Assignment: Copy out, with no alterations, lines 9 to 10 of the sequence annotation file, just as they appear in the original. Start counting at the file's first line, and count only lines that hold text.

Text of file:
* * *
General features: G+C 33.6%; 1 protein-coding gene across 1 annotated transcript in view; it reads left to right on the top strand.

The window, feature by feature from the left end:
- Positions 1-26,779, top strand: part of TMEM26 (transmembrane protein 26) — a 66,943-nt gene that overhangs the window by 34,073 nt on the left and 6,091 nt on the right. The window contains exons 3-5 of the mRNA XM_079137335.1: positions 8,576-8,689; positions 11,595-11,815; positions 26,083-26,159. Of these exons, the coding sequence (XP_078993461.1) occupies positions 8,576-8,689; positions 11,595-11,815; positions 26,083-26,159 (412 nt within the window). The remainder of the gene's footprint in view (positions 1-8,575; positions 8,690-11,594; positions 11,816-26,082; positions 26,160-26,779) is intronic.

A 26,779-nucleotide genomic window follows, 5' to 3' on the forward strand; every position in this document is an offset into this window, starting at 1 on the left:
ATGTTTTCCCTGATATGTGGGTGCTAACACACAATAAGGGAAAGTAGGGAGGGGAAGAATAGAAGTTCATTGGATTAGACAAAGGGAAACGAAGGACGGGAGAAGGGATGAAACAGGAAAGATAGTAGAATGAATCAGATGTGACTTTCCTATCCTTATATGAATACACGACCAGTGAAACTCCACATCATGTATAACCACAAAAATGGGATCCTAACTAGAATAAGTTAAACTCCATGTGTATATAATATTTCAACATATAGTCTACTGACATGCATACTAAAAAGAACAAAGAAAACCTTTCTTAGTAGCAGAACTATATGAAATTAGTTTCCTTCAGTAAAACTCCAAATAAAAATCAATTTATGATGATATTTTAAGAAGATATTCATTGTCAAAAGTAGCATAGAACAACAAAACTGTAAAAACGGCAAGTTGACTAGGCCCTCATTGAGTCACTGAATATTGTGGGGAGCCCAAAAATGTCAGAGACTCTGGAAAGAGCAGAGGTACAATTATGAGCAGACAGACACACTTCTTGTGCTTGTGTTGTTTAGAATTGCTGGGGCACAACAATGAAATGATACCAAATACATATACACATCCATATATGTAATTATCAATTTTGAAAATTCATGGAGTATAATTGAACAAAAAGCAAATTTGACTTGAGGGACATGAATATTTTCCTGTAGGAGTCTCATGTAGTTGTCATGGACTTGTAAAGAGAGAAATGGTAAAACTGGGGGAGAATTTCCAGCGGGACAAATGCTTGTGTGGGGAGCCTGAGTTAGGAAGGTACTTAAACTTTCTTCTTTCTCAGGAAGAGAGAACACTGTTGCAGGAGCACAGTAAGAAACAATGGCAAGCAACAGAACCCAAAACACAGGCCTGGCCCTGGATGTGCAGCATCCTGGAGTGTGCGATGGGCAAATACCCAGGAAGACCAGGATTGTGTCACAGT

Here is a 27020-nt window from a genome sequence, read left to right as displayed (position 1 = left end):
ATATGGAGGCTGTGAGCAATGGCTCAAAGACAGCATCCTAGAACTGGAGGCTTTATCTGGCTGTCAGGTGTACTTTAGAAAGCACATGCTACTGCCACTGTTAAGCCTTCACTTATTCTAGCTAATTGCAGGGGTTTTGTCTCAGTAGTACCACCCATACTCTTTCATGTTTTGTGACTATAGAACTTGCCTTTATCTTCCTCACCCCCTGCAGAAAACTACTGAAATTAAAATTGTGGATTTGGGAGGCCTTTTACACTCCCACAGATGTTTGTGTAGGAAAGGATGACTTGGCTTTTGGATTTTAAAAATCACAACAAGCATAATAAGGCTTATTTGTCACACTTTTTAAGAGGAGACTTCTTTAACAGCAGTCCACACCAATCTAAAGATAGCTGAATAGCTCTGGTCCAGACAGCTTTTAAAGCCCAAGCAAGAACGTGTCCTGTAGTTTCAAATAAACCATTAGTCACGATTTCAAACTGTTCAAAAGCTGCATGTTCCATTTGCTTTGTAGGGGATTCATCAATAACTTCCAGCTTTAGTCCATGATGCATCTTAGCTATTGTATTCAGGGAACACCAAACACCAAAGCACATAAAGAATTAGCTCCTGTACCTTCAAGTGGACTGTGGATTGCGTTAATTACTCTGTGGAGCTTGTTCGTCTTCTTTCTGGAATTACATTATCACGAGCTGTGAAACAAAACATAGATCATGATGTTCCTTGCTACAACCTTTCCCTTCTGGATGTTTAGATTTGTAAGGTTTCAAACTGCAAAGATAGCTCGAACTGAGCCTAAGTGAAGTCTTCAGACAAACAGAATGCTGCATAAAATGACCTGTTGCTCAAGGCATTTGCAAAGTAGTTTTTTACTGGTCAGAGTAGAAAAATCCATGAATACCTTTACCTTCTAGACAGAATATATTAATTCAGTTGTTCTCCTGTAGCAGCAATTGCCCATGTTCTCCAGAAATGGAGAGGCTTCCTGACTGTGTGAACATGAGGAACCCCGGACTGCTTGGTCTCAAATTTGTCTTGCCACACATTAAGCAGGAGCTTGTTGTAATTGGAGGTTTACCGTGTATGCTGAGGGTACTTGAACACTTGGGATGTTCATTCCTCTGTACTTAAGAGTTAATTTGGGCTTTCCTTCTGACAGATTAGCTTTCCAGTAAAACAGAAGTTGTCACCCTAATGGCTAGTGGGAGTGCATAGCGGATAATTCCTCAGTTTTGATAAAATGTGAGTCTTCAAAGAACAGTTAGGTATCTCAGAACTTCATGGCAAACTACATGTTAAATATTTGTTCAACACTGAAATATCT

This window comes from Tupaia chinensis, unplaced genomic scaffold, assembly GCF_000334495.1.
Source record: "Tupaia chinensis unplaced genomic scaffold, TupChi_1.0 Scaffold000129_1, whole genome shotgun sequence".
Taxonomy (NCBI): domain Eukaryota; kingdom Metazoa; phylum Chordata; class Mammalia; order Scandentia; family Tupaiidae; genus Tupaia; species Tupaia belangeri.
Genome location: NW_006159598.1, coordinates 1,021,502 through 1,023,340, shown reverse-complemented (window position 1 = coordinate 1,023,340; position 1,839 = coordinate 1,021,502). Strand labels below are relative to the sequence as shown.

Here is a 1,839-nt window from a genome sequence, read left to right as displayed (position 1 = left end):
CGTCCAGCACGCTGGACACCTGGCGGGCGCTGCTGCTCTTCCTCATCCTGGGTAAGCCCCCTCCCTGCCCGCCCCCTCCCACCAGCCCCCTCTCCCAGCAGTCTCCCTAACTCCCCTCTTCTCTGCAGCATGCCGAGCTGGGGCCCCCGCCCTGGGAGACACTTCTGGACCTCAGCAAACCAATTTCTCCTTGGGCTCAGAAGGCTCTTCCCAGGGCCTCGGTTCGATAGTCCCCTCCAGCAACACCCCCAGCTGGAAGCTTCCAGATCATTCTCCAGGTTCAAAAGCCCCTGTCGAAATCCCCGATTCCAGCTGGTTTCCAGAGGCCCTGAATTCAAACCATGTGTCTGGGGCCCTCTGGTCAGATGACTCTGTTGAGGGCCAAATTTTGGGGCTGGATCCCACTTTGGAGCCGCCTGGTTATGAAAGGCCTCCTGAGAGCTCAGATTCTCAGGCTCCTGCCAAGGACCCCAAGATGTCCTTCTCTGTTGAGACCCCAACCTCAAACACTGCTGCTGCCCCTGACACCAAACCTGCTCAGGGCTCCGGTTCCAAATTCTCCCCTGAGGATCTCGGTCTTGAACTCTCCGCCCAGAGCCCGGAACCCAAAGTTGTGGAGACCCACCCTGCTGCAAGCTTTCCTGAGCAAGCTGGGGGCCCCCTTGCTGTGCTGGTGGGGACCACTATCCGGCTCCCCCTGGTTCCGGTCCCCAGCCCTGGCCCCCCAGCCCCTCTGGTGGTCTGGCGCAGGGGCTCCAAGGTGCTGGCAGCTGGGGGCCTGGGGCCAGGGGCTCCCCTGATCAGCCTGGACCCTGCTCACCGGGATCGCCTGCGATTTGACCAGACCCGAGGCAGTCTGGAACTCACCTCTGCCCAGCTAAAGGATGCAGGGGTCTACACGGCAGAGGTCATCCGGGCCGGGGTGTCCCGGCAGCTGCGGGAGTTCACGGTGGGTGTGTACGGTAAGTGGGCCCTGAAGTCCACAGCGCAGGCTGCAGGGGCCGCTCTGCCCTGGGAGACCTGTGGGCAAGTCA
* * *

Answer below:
Source record: "Tupaia chinensis unplaced genomic scaffold, TupChi_1.0 Scaffold000129_1, whole genome shotgun sequence".
Taxonomy (NCBI): domain Eukaryota; kingdom Metazoa; phylum Chordata; class Mammalia; order Scandentia; family Tupaiidae; genus Tupaia; species Tupaia belangeri.